Friday, August 18, 2006

One of the most frustrating things about undertaking a weight loss program is the initial lack of success, particularly in people who have become seriously overweight. The inability to see even a little progress leads to that 'to-heck-with-it-today-maybe-tomorrow' mentality that dashes diets in the late afternoon.

Part of the problem is that prolonged obesity with its resultant insulin resistance causes changes in the way that muscle cells use fat for energy. As a result, these cells fill up with fat droplets. Chronic, persistent exercise is needed to pull the fat out of the muscle cells before a more normal metabolism finally initiates weight loss.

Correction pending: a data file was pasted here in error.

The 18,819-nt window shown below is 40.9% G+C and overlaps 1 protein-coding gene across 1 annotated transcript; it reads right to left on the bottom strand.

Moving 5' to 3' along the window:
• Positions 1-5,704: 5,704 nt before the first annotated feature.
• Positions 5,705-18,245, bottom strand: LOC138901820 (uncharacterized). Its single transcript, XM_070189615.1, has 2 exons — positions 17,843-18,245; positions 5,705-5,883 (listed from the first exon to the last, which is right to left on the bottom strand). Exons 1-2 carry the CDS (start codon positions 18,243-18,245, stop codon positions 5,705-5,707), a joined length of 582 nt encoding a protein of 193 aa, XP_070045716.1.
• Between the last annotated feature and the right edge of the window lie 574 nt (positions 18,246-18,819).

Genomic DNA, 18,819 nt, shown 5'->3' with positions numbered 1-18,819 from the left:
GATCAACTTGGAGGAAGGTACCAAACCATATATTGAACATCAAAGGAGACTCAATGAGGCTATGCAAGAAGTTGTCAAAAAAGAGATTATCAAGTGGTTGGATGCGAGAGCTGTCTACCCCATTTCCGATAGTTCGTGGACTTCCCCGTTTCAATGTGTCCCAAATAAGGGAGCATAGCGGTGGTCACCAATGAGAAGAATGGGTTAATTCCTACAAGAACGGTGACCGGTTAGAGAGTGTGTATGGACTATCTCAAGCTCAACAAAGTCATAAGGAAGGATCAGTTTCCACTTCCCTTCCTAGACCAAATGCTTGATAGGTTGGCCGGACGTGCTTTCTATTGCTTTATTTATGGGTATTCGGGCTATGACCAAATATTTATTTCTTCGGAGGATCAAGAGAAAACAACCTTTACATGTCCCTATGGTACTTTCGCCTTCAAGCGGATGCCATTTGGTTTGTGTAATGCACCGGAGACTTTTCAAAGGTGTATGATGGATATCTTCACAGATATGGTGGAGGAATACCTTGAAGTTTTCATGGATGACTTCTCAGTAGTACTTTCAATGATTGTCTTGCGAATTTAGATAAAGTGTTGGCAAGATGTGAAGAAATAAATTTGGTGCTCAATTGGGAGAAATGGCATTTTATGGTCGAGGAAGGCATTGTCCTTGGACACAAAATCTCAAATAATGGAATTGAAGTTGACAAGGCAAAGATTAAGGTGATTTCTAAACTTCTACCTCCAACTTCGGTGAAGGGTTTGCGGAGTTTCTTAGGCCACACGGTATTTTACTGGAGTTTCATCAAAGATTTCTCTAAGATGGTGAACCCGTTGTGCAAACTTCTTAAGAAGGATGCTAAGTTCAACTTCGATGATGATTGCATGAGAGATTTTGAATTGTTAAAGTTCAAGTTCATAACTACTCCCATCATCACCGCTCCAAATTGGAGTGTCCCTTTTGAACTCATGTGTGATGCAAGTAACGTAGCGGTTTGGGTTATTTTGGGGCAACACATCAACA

One drug designed to return proper fatty acid metabolism to muscles actually made it to phase 3 clinical testing with initial bright results. Unfortunately, many patients became resistant to the favorable effects of Axokine. Australian investigators are, however, hot on the trail of other pharmaceutical methods to induce weight loss by directly targeting skeletal muscle cells.

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